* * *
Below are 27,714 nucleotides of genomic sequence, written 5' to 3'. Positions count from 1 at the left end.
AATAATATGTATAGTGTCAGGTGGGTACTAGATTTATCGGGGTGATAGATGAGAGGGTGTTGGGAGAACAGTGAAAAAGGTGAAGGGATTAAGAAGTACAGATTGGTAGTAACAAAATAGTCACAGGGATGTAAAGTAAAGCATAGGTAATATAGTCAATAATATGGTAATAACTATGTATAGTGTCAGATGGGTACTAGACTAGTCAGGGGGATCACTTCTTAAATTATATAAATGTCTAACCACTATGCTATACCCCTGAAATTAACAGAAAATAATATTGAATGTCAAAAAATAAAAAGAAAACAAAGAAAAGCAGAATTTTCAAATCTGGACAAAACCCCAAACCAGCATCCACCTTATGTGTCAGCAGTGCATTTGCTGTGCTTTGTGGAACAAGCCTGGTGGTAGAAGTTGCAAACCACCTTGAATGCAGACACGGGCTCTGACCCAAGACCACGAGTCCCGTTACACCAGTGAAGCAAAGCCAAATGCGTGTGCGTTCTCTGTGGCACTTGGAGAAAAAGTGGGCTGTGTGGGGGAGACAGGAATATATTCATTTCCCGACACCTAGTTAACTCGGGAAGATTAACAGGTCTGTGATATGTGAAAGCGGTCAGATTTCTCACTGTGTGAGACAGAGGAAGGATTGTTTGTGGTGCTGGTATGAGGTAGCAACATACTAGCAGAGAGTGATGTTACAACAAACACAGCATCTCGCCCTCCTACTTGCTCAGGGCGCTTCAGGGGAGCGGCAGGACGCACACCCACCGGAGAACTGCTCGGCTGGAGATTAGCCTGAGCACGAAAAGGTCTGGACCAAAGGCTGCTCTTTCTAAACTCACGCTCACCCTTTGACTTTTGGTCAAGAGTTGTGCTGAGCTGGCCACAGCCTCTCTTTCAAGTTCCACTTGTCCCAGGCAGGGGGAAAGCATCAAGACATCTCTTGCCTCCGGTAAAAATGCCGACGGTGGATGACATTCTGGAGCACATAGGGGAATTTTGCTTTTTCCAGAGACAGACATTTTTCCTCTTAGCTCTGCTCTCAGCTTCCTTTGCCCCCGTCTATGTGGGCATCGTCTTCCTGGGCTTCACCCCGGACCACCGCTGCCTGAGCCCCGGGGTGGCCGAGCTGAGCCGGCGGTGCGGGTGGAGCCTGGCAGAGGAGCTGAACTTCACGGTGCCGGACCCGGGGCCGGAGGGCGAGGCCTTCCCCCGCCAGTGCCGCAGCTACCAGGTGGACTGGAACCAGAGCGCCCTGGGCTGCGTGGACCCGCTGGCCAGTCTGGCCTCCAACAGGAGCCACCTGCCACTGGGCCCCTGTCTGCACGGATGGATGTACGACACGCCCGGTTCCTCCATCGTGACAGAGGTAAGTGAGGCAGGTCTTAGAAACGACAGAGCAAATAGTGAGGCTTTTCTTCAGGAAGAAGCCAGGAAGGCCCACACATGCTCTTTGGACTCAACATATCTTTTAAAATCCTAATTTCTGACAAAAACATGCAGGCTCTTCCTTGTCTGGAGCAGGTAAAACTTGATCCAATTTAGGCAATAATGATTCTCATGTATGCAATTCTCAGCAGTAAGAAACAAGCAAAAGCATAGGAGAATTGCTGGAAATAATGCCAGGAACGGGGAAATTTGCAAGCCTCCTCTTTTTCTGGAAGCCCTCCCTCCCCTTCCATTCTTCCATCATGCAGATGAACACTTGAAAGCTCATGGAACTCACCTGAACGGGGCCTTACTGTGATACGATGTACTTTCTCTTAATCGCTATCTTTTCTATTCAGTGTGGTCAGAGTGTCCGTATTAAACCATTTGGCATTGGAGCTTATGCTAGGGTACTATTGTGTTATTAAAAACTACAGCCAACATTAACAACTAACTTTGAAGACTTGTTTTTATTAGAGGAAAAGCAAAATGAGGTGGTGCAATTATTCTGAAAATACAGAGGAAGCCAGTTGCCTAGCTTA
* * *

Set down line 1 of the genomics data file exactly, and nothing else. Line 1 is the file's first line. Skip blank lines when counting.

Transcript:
Below are 27,714 nucleotides of genomic sequence, written 5' to 3'. Positions count from 1 at the left end.